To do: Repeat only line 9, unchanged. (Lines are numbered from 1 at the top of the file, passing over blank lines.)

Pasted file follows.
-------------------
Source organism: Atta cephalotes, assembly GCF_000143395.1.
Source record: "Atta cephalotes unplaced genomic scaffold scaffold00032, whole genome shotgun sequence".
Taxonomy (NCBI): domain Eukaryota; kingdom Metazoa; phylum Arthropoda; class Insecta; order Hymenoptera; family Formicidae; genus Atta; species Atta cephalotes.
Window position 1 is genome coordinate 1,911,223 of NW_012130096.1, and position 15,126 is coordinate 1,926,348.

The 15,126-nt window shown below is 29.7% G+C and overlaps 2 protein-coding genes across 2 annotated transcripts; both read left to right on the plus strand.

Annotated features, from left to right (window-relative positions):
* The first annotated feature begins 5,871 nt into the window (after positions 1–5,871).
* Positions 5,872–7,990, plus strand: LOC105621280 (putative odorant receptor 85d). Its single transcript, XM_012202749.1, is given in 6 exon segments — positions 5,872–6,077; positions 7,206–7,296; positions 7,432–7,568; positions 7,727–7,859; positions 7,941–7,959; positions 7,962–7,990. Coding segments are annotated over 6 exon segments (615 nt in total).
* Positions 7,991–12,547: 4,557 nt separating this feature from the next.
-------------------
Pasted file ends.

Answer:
* Positions 7,991–12,547: 4,557 nt separating this feature from the next.